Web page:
Matt Burriesci is the author of Nonprofit (New Issues Press, January 2015) and Dead White Guys: A Father, his Daughter, and the Great Books of the Western World (Viva Editions, paperback, June 2015). He began his career at the Chicago Shakespeare Theater on Navy Pier, and later served as executive director for the Association of Writers and Writing Programs (AWP) and for the PEN/Faulkner Foundation. While at AWP, he helped build the largest literary conference in North America and served as a national advocate for literature and the humanities. He lives in Alexandria, Va., with his wife, Erin, and their children, Violet and Henry.
On your nightstand now:
The three there now:
Fear and Loathing on the Campaign Trail '72 by Hunter S. Thompson. It's unfortunate that Fear and Loathing in Las Vegas is better known, because this is the best book he ever wrote. By a mile. It's more than 40 years old, but remains contemporary and relevant, and when it begins to get tedious (as all presidential campaigns do), Thompson manages to fly off the handle on guns, grass, Nixon and America. When he was good, nobody could touch Thompson. White-hot prose and unique. I wish he had lived to see Sarah Palin.
The Landmark Thucydides: A Comprehensive Guide to the Peloponnesian War (Thucydides/Robert Strassler). A beautiful book that's difficult to get through because you get lost in the footnotes, maps and commentary. An invaluable, almost unbelievable act of scholarship.
Daredevil Omnibus vol. 1 by Brian Michael Bendis. I'm a big comic book fan, and I think Bendis's run on Daredevil is one of the best comic stretches of all time. Netflix better get it right!
Favorite book when you were a child:
The Dark Knight Returns by Frank Miller. My parents thought it was just a goofy comic book, but it was a violent, subversive, X-rated critique of the entire 1980s. I was 12 when I read it, and I couldn't believe anyone could put that sort of thing in print--it was sex, violence, heresy and treason--and yet it captured an essential truth about that weird period. It's strange to me that we don't really worry about nuclear Armageddon anymore. That threat lurked beneath everything when I was a kid. When I remember what it felt like to grow up in the 1980s, I think of The Dark Knight Returns.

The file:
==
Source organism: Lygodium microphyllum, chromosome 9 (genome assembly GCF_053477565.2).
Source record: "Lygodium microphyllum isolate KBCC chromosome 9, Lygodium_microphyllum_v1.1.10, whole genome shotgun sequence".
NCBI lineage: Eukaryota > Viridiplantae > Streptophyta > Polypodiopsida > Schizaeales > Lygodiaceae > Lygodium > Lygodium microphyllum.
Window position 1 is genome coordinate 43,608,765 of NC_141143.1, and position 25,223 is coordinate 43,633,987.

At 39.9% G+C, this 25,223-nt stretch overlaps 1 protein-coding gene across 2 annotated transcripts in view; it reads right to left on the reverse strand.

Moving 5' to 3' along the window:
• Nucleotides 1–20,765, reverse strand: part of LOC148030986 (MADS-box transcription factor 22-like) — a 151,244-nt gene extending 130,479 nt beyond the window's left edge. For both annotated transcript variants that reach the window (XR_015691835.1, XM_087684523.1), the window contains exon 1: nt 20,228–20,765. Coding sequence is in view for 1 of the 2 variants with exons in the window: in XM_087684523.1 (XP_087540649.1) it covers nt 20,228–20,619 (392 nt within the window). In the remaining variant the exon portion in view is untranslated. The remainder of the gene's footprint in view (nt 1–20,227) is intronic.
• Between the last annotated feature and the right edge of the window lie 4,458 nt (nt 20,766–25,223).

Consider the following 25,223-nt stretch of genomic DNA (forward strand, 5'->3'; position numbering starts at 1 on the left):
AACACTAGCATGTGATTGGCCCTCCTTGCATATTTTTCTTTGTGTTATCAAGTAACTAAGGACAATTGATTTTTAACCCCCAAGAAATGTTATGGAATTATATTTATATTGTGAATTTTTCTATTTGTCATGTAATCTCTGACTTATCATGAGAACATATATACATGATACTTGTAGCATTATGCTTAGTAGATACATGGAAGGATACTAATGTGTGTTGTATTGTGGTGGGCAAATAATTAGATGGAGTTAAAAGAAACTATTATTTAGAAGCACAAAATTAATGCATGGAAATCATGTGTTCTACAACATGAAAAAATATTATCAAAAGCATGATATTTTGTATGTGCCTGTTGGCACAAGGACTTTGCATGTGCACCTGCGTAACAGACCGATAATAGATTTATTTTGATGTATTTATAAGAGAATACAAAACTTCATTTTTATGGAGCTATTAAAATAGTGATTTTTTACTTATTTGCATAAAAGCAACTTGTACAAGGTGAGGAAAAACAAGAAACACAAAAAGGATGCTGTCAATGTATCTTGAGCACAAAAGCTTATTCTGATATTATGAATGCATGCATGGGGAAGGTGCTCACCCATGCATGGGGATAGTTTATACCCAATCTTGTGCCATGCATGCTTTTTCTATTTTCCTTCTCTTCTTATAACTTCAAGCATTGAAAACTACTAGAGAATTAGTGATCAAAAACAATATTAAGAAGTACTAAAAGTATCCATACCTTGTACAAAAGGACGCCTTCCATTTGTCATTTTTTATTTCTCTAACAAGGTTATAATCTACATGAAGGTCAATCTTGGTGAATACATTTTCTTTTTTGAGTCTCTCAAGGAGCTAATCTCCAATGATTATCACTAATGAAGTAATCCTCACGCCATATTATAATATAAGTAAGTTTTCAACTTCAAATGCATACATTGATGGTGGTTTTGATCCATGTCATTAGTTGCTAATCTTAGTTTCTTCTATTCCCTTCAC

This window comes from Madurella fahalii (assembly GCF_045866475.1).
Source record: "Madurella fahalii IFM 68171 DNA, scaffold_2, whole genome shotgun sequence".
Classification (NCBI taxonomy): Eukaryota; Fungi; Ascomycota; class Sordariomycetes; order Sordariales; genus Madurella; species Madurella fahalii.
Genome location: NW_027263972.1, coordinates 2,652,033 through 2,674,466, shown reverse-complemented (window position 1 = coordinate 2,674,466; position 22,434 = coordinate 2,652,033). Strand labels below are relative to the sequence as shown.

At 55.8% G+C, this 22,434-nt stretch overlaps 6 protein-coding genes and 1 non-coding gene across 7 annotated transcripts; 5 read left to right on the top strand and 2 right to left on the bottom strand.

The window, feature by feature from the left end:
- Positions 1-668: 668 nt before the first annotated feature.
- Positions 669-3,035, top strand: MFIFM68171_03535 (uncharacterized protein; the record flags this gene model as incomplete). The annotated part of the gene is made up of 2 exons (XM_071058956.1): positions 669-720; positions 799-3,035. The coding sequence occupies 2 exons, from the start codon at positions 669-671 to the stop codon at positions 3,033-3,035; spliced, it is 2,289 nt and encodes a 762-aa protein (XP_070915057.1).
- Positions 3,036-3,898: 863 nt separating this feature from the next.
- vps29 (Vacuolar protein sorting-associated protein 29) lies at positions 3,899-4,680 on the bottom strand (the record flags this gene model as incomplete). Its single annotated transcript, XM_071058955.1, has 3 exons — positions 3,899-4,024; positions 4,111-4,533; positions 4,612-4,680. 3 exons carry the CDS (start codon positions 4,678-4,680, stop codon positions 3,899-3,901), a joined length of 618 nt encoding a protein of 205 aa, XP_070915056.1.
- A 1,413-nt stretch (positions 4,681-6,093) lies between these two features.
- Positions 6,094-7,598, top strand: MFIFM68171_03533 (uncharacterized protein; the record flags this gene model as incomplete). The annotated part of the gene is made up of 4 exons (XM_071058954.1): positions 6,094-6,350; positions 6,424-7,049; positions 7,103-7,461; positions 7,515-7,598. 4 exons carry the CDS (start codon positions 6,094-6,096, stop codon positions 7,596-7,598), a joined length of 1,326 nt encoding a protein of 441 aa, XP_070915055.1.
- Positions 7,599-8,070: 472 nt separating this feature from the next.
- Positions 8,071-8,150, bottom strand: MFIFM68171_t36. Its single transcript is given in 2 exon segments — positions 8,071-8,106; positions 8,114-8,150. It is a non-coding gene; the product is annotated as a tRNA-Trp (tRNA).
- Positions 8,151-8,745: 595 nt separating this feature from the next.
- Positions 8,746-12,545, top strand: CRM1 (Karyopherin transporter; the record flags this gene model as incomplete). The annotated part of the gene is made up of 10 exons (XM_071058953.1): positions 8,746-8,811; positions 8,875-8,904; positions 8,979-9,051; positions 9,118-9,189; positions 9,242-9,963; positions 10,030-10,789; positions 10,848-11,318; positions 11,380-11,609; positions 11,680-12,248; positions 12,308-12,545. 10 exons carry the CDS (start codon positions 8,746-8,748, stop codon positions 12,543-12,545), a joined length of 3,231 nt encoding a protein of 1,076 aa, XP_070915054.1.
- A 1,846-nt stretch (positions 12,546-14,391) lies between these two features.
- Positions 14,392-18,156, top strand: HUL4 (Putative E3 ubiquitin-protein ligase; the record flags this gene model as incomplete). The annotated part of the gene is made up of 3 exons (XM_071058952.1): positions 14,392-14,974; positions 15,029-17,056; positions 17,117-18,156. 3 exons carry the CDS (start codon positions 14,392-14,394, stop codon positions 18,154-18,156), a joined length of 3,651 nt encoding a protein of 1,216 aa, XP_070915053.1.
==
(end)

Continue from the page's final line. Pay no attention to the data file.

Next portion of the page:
Your top five authors:
Plato. No other author changed my mind so much as Plato. It's also terrific writing--accessible, challenging, funny, and always profound. The Seventh Letter is particularly hilarious to me, having once entertained grand ideas about changing a big organization.
Plutarch. I think there should be a new law: every presidential candidate should have to read Plutarch's Lives. If you don't read it, you can't be president.
Shakespeare. People forget: Shakespeare made his living entertaining people. When I was 21, I was lucky enough to watch a world-class production of Hamlet about 40 times. (I was the guy in the back of the theater shushing school kids on field trips.) I consider it one of the greatest gifts of my life. There has not been a writer like Shakespeare since Shakespeare. And he didn't even bother to write all of this down! After he died, the actors in his troupe decided, "Okay, someone should really preserve this. We should get together and recite our parts, and somebody should write it down. It seems important."
Ernest Hemingway. Shocking, no-nonsense diction. It's harder than it looks. "The Short and Happy Life of Francis Macomber" is one of the best stories I have ever read about the condition of simply being a man on the planet Earth.
Joyce Carol Oates. Just for versatility, volume and sheer brilliance. Does this woman sleep? Has she secretly cloned herself? Black Water--holy moley! Talk about managing time in a narrative--the whole book takes place while a woman is drowning. Are you kidding me?
Book you've faked reading:
The Sun Also Rises. I think his short stories are absolutely amazing. But I just can't ever seem to make it through The Sun Also Rises.
Book you're an evangelist for:
Republic, Plato. No book has ever affected me this much--and I grew up Roman Catholic.
Book you've bought for the cover:
Zombie by Joyce Carol Oates. The cover was so simple. It was just the title. The book's about a serial killer who's trying to "make a zombie."
Book that changed your life:
Republic, Plato. I was living one way, thinking one way, and then I read Republic. I was at the height of my cynicism when I first read this book--a gear turning in a great machine. This book liberated me, opened the world again, and restored my faith and optimism.
Which character you most relate to:
Major Barbara from Major Barbara by George Bernard Shaw. Like this character, I was once an idealist with strict notions of right and wrong. I believed that uncompromising zeal could conquer huge social problems. As I got older, everything got so murky. I began to understand that there were larger agendas at work, and that my idealism might be driven by a kind of naïve narcissism. Are there really moral absolutes, or do we live in a world of situational ethics? Big question. Great play.
Book you most want to read again for the first time:
The Road by Cormac McCarthy. I read this book in two days, and it only took me that long because I had to work. I like to read in the tub. (Yeah, I said it!) I remember sitting in a bubble bath, getting to the end of this book and just sobbing. My wife heard me and came in the bathroom, and there I was, in the bathtub, holding this book and crying. I looked like a crazy person. "Oh my god, what happened? What's wrong?" She asked. "The dad!" I blubbered. "The dad!"